If you feel like you are paying more than ever to fill up your car lately, you might be right.

“It’s ridiculous,” 19-year-old apprentice Joshua Sam said while filling up in Newcastle.

Mr Sam said he actively sought out the cheapest options, but had still not been able to afford to fill his tank up to the brim since gaining his licence more than a month ago.

“I’m on apprenticeship wages. Whenever I need to fill it up I just like put in like 10 or 15 bucks’ worth,” he said.

Joshua Sam said affording fuel on an apprentice wage was difficult.(ABC Newcastle: Jesmine Cheong)

Like most high population areas, prices in the regional New South Wales city can often vary by up to 40 cents a litre, but that competition has not stopped prices from climbing nationally.

In April, Sydney recorded its highest ever daily average for regular unleaded petrol, at $2.23 cents a litre. 

While average petrol prices in Brisbane, Melbourne and Adelaide all peaked above $2.25 last month, they fell short of record highs.

But despite a precedent for government intervention, economists say there is unlikely to be any relief in the upcoming federal budget.

Consumers have been paying high prices for fuel again this year.(ABC Newcastle: Keely Johnson)

Why so expensive?

While things have cooled off slightly in recent weeks, a sustained high international refined fuel price and a low Australian dollar are keeping costs high.

The Australian Competition and Consumer Commission (ACCC) said the conflict in the Middle East was a contributing factor as well as the Russian-Ukraine war.

Australia has no control over international oil prices but relies on it, as the country imports most of its oil.

What the government does have control over, however, is how much tax they charge.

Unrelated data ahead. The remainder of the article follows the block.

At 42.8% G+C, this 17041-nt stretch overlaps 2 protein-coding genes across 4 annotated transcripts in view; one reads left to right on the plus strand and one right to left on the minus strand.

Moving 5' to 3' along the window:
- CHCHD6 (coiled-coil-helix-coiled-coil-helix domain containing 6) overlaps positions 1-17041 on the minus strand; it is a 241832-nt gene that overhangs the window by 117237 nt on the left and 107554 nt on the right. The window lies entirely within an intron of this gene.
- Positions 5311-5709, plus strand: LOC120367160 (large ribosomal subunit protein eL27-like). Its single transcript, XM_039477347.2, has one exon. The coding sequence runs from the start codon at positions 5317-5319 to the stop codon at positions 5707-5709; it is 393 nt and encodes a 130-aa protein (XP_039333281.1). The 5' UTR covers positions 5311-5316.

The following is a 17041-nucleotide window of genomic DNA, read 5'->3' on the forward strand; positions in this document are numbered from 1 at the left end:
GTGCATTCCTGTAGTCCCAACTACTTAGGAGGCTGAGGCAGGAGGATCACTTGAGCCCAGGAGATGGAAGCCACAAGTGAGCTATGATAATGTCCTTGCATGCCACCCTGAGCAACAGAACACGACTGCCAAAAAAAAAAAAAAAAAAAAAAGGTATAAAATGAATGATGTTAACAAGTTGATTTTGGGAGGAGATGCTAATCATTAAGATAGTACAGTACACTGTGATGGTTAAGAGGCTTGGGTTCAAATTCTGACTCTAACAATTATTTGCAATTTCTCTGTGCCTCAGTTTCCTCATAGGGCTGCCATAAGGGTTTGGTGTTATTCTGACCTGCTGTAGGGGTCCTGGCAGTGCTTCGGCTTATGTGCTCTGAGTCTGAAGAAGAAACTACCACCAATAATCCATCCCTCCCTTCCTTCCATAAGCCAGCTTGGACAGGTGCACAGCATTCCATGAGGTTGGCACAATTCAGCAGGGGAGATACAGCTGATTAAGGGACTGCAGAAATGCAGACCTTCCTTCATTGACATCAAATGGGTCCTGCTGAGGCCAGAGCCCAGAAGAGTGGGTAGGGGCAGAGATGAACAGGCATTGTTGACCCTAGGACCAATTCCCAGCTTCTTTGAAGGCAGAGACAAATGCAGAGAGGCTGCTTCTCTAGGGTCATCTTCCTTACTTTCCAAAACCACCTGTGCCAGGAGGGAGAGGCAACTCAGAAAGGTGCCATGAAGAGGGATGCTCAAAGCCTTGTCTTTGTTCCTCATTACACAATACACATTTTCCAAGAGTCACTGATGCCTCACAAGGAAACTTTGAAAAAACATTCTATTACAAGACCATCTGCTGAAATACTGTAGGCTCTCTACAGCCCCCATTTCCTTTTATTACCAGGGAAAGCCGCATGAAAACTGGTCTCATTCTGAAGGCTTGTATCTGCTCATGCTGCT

The fuel excise charged on each litre of fuel is 49.6 cents per litre, and that is set to increase again in August in line with inflation.

The ACCC said the price paid at the pump was also impacted by GST, the cost of transporting fuel and the cost of retailing fuel.

International oil prices and taxes make up the bulk of the price of fuel.(Source: ACCC Petrol Monitoring Report March 2024)

Pain at the bowser

Analysis by motoring group NRMA shows the average Australian family spends more than $100 a week on fuel, equating to about $5,500 a year.

It costs Newcastle woman Erin Fuller $120 a week and has meant cutting back in other areas of her life.

“I’m pretty careful about my fuel use now and only fill up when I need to and try to push it as long as I can,” she said.

“I have to be a little bit more conscious about my spending, for example, less treats and less outings.”

Erin Fuller said it cost about $120 to fill her tank.(ABC Newcastle: Keely Johnson)

NRMA spokesman Peter Khoury said that weekly average “explodes” when you move out of the cities and into regional and coastal areas.

Even if prices are lower or comparable with major cities, travelling distances are often longer and public transport options are fewer.

For Donna Mills, a pensioner based at Nambucca Heads on the state’s Mid North Coast, where there are just two petrol stations in town, prices have hovered around $2 per litre for months.

“My car is my lifeline,” she said.

“We don’t have much public transport here, so to get to tennis or volunteering I need to drive.